Fantasy baseball: Bank on Juan Soto, Manny Machado and (a healthy) Fernando Tatis Jr. in your league

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When the San Diego Union-Tribune hired me in 2008, Petco Park was a fantasy wasteland.

Almost nobody rostered any Padres outside of Jake Peavy or San Diego’s own Adrian Gonzalez.

Relying on Tadahito Iguchi’s team-leading eight steals likely would have earned you ridicule from your entire league (assuming you weren’t in the deepest of NL-only formats).

Times have changed. Petco is now a fantasy wonderland, and you’re unlikely to hear a single disparaging word if you draft Juan Soto in the first round of your draft. Or if you take Manny Machado and Fernando Tatis Jr. in the second round.

Soto, Machado and Tatis are all currently ranked inside the top 20 in Average Draft Position, according to FantasyPros. Four other Padres rank inside the top 100.

For the first time this century, it could pay dividends to draft like you’re a card-carrying member of the Friar Faithful.

Here’s a breakdown of the San Diegan possibilities to help fill out your fake rosters:


— Soto, outfielder: Between the hoopla surrounding another eventful offseason, Machado’s contract extension and the return of Tatis Jr., I feel like the unassuming Soto gets lost in the shuffle. Remember, he’s only 69 days older than Tatis. Only Bryce Harper, Mel Ott, Ken Griffey Jr. and Edgar Renteria produced a higher WAR in their age-19 season than Soto did in 2018. An MVP season could be on deck. Average Draft Position: 6 (according to FantasyPros)

— Machado, third baseman: Machado remains in the top three at the hot corner and about as steady as they come in fantasy baseball. His per-162-game average in four seasons with the Padres: 34 HR, 106 RBIs, 99 runs, 10 steals and a .280 average. ADP: 14

— Tatis, outfielder/shortstop: Drafting a healthy Tatis in the second round is grand larceny. He only has 20 games left on his suspension. He produced 42 homers and 25 steals in only 130 games in 2021. ADP: 20

— Xander Bogaerts, shortstop: I’ll be surprised if Bogaerts surpasses 20 homers or hits over .300 in his transition to cavernous NL West ballparks, but he should bat cleanup enough in this loaded lineup to approach 100 RBIs for the first time since 2019. ADP: 77

— Jake Cronenworth, first baseman/second baseman/shortstop: The multi-position eligibility is a bonus in mixed leagues. I’d prefer he get that batting average closer to .270 after hitting .239 last year, but the run production has been solid. ADP: 164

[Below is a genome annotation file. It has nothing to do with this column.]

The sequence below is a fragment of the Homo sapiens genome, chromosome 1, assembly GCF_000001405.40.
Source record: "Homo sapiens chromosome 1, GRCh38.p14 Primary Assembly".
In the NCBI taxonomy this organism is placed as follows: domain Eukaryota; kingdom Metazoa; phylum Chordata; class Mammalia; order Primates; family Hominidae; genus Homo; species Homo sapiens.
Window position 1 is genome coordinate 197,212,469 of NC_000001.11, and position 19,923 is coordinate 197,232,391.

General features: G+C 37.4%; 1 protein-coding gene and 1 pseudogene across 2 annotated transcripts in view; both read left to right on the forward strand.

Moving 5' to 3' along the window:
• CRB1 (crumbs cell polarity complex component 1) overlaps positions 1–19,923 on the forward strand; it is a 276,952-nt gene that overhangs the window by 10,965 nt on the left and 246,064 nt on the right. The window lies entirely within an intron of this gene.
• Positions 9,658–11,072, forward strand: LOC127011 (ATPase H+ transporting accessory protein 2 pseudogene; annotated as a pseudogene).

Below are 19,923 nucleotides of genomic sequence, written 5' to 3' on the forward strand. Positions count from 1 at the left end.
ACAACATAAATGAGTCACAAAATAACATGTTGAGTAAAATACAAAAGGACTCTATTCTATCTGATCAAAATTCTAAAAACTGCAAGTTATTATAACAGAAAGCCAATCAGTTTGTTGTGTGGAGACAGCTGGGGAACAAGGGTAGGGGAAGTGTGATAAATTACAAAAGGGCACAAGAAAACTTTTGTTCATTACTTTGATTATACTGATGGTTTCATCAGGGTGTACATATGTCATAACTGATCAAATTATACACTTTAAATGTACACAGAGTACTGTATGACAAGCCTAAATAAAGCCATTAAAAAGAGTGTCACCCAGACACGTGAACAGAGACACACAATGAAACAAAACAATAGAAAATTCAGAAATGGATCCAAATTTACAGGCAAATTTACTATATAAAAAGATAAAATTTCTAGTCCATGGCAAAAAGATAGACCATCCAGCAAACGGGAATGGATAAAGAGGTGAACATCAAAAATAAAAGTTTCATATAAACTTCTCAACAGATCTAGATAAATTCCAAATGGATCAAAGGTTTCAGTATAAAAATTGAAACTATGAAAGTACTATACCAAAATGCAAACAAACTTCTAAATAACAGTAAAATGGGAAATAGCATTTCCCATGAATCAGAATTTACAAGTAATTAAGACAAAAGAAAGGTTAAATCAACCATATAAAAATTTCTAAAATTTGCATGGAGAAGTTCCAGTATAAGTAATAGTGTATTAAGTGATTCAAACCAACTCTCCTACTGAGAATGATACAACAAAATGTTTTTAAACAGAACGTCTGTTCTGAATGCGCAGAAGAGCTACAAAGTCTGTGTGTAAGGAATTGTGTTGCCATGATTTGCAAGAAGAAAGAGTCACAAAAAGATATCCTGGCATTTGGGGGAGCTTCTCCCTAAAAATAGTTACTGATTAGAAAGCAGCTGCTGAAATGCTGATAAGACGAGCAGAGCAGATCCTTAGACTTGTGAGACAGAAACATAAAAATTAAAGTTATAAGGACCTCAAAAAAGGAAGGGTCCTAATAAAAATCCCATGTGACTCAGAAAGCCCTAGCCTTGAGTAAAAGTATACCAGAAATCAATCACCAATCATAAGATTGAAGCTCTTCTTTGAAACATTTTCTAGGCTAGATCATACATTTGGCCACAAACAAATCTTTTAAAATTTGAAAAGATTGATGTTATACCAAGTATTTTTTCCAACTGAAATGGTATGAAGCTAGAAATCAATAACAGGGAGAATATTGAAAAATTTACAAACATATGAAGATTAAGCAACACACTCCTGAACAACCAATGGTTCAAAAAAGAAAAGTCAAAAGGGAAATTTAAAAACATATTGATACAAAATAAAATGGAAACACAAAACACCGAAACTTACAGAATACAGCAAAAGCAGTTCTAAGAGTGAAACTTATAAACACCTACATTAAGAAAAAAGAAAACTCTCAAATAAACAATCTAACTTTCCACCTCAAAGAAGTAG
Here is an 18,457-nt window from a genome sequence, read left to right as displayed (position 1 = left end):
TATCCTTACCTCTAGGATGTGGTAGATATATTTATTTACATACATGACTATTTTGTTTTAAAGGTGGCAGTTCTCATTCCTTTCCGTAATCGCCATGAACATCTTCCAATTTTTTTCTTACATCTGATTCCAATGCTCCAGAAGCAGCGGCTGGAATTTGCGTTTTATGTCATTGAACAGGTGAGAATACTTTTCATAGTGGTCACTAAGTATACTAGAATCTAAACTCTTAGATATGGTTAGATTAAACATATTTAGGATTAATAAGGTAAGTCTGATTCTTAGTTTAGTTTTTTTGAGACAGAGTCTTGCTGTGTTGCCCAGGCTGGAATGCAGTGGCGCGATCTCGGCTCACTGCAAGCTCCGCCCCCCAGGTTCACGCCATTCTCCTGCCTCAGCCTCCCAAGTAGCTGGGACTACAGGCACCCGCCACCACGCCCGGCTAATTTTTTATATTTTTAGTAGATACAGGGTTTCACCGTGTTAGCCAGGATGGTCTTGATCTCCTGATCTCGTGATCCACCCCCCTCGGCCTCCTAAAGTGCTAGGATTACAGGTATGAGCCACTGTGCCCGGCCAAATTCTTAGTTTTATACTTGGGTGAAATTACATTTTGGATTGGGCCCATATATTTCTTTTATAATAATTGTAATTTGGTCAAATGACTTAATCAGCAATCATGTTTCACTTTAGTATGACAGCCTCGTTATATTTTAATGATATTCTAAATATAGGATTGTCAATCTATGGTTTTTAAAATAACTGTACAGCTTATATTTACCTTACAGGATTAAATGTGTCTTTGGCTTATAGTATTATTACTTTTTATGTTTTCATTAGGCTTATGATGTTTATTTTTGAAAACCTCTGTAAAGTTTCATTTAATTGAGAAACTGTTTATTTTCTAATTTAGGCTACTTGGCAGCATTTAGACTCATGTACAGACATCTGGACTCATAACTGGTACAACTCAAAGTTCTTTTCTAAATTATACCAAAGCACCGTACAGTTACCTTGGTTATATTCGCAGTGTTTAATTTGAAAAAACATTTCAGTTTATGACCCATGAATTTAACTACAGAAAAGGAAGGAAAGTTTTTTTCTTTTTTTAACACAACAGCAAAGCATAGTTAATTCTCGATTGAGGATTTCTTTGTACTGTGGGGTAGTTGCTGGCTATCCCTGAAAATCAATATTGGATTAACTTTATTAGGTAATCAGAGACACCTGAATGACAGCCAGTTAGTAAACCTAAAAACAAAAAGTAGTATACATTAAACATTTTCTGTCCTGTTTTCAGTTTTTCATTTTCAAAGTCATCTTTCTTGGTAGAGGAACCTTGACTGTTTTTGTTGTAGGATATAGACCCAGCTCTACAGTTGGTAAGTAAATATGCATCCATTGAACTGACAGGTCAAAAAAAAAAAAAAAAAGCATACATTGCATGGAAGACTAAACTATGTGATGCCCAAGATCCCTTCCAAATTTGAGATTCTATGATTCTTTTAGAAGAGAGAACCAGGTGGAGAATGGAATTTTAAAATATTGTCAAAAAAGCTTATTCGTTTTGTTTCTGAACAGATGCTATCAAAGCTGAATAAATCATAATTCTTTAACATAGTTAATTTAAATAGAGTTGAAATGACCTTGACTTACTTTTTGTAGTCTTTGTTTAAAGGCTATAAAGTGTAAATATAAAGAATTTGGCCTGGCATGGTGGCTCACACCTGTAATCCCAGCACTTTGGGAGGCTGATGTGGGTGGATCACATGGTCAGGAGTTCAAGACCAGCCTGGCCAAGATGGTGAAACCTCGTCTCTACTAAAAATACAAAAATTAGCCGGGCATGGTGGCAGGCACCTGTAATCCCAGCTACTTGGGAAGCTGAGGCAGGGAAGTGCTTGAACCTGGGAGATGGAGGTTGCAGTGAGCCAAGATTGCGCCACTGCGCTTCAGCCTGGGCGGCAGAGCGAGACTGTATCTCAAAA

— Ha-Seong Kim, second baseman/shortstop/third baseman: You’re not going to find many cheaper options capable of producing 15 homers with 15 steals at your middle infielder spot (who’s also eligible at 3B). ADP: 274

— The rest: OF Trent Grisham (ADP: 331) is too valuable defensively to not see at-bats and is still capable of double-digit home runs and steals. DH/1B Matt Carpenter (ADP: 375) resurrected his career by hitting a mind-bending 15 homers in only 154 plate appearances with the Yankees, but Petco isn’t as hospitable to lefties. DH Nelson Cruz (ADP: 386) could have a shot at a 15th straight season with double-digit home runs. Catcher Luis Campusano (ADP: 571) only has value if something happens to Austin Nola.


— Josh Hader, closer: You may get Hader at a discount after his early San Diego struggles, but I expect him to revert to his previously dominant form. He should be one of the first three closers selected in your draft. ADP: 54

— Yu Darvish, starting pitcher: Darvish hasn’t allowed a batting average above .235 since 2014 and has been quite stingy with the walks the past three seasons. ADP: 58

— Joe Musgrove, starting pitcher: Both Musgrove and Darvish were among the MLB-leaders in getting left-handed batters to hit into the shift in three separate categories in 2022 — pulled balls, line drives and ground balls. With the shift now outlawed, I’m more concerned about Musgrove (Darvish still has elite “stuff”). ADP: 92

— Blake Snell, starting pitcher: I just can’t quit Snell. He was lights out after the All-Star break, going 7-5 with a 2.19 ERA and 105 strikeouts across 78 innings. Remember, he only needed 1802/3 innings to win his Cy Young Award in 2018. ADP: 110

— The rest: Starter Michael Wacha (ADP: 332) hasn’t topped 130 innings since 2017, but he’s only 31 and proved to be a bargain for Boston in 2022. Relievers Robert Suarez (ADP: 368) and Luis Garcia (ADP: 443) should create a three-headed monster with Hader and provide solid ratios, decent strikeouts with plenty of holds (if you’re into that sort of thing). Both Nick Martinez (ADP: 457) and Seth Lugo (ADP: 522) will see a boost in value if they stick in the rotation, with Lugo’s curveball providing the higher upside.